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García M, Gajardo J, Riaño D, Zhao K, Martín P, Ustin S. 2015. Canopy clumping appraisal using terrestrial and airborne laser scanning. Remote Sensing of Environment 161:78-88. doi: http://dx.doi.org/10.1016/j.rse.2015.01.030.
Year Published: 2015
Abstract:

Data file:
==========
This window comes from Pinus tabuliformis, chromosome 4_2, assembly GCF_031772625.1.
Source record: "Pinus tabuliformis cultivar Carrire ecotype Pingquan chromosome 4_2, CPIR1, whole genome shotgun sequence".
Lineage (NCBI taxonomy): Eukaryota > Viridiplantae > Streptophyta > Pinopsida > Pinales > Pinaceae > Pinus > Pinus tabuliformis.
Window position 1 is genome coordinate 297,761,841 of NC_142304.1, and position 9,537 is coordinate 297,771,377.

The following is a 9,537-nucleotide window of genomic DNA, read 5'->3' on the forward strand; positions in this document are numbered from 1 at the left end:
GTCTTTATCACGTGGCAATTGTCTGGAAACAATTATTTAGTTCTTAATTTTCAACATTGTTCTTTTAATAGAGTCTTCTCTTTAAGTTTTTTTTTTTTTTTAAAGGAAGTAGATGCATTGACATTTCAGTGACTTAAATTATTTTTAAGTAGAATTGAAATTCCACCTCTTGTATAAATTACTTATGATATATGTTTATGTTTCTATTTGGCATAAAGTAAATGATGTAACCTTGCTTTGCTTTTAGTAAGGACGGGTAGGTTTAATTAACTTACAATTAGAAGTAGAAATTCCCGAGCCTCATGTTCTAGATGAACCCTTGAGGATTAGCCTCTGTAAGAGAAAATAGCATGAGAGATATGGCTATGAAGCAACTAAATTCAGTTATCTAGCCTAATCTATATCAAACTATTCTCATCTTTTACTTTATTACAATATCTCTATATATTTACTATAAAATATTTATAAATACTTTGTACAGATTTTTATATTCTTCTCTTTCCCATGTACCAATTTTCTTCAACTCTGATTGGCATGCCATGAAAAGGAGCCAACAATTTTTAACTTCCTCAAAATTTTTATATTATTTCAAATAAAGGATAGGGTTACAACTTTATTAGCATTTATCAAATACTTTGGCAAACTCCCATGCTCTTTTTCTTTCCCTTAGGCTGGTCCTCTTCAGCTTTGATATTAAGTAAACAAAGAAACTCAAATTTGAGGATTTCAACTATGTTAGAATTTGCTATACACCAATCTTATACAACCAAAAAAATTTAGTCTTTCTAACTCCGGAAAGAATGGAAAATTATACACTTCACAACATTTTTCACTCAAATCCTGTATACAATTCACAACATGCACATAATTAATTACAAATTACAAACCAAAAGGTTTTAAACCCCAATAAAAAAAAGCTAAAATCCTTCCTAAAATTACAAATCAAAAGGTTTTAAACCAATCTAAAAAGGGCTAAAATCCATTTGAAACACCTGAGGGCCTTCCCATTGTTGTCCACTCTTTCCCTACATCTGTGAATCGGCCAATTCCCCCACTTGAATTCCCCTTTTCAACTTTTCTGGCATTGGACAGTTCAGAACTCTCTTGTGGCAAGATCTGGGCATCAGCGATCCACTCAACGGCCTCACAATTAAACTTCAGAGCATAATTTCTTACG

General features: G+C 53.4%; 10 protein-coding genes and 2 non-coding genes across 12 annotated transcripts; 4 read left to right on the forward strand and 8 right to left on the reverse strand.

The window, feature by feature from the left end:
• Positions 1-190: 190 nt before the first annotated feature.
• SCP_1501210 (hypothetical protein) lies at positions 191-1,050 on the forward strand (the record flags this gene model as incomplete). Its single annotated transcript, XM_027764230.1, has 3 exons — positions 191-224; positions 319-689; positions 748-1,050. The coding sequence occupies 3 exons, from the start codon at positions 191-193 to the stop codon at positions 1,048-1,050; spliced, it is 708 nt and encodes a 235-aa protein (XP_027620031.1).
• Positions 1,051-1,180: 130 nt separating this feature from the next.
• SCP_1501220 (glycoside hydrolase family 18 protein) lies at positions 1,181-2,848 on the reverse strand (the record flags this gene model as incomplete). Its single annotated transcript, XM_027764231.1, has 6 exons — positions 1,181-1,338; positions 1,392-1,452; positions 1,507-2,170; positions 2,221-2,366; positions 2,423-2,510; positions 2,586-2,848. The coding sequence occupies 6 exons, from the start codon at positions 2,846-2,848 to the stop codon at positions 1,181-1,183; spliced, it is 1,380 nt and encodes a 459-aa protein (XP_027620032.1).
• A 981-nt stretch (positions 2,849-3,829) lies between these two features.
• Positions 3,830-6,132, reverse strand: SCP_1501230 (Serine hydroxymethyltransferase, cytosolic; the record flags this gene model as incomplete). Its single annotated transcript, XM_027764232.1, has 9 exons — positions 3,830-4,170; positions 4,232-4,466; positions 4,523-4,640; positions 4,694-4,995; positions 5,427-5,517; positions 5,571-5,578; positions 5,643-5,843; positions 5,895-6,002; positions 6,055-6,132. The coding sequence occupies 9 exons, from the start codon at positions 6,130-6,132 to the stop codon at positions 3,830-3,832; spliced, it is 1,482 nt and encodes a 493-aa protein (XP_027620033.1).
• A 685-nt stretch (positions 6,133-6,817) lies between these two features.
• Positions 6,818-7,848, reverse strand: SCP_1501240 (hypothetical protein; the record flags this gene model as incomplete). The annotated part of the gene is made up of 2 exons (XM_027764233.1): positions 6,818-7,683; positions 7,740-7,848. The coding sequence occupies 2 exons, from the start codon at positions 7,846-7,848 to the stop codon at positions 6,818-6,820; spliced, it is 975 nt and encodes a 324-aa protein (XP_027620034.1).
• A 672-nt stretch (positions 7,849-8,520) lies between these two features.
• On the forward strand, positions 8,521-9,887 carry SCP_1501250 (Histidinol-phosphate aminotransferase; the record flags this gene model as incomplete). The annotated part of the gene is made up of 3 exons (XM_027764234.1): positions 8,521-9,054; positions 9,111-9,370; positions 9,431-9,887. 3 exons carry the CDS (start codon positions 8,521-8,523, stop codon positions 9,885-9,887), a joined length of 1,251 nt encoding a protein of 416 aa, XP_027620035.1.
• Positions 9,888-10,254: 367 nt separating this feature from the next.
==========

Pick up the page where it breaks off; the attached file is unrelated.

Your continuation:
Accurate spatial information of canopy clumping degree (Ω) contributes to better understanding of the light regime within the canopy and the physiological processes associated with it. This paper evaluates the potential of terrestrial (TLS) and airborne laser scanning (ALS) to estimate Ω in different vegetation types after converting the point cloud into a 3-dimensional (3D) voxel-based model. Three methods are presented based on the spatial distribution of the returns (Standardized Morisita's Index — SMI); the gap distribution (Pielou's coefficient of segregation — PCS) and the gap size distribution (Chen & Cihlar's clumping index — CCI). Compared to Ω values derived from hemispherical photographs (HPs), the CCI method outperformed PCS and SMI for both instruments, with a correlation value of 0.93 (vs. 0.79 — PCS and 0.65 — SMI) for oak trees using TLS; 0.83 (vs. 0.78 — PCS and 0.73 — SMI) for a shrub chaparral using ALS data; and 0.84 (vs. 0.81 — PCS and 0.50 — SMI) for a mixed Mediterranean forest using ALS data. Voxel size was an important parameter to estimate Ω showing statistically significant differences for the different resolutions tested. Voxel size had an opposite effect on SMI than that on PCS and CCI, with SMI providing better results for coarser voxel sizes, and PCS and CCI yielding higher accuracies for finer voxels. In the case of the TLS, the influence of the zenith angle was also evaluated by means of a Kruskal–Wallis test. CCI and PCS did not show significant differences among the zenith angles tested, but SMI did. The radius of the plot used to analyze ALS data significantly affected the correlations with HP, with the best results found at 13, 7 and 15 m for mixed Mediterranean forest and at 11, 10 and 5 m for shrubs for CCI, PCS and SMI, respectively. The methods presented have the potential to be operationally applied to other areas using TLS and ALS data, since they are not based on an empirical fit but on the analysis of the gap size in the canopy and the distribution of returns after voxelization.  link to publication